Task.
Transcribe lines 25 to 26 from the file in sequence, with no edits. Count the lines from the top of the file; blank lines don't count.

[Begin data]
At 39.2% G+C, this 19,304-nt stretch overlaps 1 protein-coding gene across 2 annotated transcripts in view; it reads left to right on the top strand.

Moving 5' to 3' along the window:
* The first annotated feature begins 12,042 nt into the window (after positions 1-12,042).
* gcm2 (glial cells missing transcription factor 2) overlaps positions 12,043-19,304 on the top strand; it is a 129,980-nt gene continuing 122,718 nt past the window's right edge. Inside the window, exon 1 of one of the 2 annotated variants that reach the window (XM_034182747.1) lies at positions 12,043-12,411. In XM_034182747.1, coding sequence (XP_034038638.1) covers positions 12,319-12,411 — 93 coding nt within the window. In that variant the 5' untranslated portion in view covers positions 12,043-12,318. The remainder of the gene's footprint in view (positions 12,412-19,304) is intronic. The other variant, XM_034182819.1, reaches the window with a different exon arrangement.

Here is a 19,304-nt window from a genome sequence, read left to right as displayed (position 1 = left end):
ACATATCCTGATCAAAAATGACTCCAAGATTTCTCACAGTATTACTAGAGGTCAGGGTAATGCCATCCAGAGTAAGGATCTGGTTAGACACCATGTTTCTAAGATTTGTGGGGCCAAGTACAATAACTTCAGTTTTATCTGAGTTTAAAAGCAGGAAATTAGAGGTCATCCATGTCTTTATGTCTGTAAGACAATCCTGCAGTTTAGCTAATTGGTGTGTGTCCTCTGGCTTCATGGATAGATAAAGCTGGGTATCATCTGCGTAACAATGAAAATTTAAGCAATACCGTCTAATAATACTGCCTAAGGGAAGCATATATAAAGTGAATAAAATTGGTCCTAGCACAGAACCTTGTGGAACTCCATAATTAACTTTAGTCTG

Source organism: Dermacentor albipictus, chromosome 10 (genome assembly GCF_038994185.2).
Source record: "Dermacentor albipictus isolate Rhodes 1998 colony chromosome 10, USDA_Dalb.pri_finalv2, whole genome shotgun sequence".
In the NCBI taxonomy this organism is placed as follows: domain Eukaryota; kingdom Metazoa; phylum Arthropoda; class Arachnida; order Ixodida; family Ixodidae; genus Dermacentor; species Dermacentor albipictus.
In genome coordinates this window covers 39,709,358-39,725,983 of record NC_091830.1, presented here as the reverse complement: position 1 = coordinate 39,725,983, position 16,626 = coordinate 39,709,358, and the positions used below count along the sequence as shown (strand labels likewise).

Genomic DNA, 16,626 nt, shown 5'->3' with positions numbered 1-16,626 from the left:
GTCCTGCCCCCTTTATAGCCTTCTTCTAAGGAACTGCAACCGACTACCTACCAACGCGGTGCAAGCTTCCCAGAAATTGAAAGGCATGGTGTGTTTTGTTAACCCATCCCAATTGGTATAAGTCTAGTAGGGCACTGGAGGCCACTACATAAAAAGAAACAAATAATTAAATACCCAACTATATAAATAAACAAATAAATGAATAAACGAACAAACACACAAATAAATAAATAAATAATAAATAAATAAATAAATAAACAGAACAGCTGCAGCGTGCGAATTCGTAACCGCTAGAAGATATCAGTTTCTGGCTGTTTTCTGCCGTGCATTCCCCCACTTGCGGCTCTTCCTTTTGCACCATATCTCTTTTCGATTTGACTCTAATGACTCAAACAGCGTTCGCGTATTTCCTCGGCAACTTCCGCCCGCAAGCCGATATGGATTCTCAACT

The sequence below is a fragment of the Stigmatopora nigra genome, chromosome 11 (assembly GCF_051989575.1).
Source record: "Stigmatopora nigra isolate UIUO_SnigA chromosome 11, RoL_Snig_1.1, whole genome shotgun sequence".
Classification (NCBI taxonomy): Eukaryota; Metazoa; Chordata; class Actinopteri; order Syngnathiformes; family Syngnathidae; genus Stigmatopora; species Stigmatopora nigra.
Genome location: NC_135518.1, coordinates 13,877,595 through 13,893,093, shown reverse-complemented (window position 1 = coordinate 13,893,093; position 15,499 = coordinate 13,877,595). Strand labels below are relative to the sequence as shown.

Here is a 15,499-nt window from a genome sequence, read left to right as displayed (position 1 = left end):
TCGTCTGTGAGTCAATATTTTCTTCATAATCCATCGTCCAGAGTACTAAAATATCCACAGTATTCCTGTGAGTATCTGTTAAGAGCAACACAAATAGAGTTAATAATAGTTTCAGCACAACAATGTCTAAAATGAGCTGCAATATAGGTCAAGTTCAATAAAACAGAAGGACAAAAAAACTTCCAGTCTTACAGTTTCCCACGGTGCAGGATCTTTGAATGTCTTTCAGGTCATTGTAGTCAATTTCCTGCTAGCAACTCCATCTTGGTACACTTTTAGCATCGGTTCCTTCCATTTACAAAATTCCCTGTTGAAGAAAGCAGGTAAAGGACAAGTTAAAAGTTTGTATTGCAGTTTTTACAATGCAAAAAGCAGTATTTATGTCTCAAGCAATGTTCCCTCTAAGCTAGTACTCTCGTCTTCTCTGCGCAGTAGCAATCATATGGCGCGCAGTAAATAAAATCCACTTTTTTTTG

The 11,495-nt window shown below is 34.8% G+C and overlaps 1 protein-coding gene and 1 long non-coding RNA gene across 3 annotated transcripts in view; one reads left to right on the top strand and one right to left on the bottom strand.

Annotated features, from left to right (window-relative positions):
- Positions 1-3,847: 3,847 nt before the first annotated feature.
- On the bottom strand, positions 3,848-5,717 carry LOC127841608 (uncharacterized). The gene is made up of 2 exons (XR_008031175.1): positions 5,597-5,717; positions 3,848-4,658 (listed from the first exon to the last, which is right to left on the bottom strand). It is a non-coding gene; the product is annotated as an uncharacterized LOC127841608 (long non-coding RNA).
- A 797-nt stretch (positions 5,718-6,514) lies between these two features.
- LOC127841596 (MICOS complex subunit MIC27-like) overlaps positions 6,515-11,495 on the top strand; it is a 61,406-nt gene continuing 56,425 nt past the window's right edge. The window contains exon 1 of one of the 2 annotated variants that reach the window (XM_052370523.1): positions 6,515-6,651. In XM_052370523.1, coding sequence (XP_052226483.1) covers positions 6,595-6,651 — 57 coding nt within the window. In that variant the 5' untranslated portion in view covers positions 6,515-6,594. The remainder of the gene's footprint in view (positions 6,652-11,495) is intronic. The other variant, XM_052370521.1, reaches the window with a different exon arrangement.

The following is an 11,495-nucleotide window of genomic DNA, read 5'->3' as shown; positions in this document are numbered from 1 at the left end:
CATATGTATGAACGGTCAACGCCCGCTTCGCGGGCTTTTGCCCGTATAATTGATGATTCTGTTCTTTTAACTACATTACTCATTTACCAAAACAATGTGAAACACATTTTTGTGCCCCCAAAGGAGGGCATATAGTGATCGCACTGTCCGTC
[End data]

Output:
The following is an 11,495-nucleotide window of genomic DNA, read 5'->3' as shown; positions in this document are numbered from 1 at the left end:
CATATGTATGAACGGTCAACGCCCGCTTCGCGGGCTTTTGCCCGTATAATTGATGATTCTGTTCTTTTAACTACATTACTCATTTACCAAAACAATGTGAAACACATTTTTGTGCCCCCAAAGGAGGGCATATAGTGATCGCACTGTCCGTC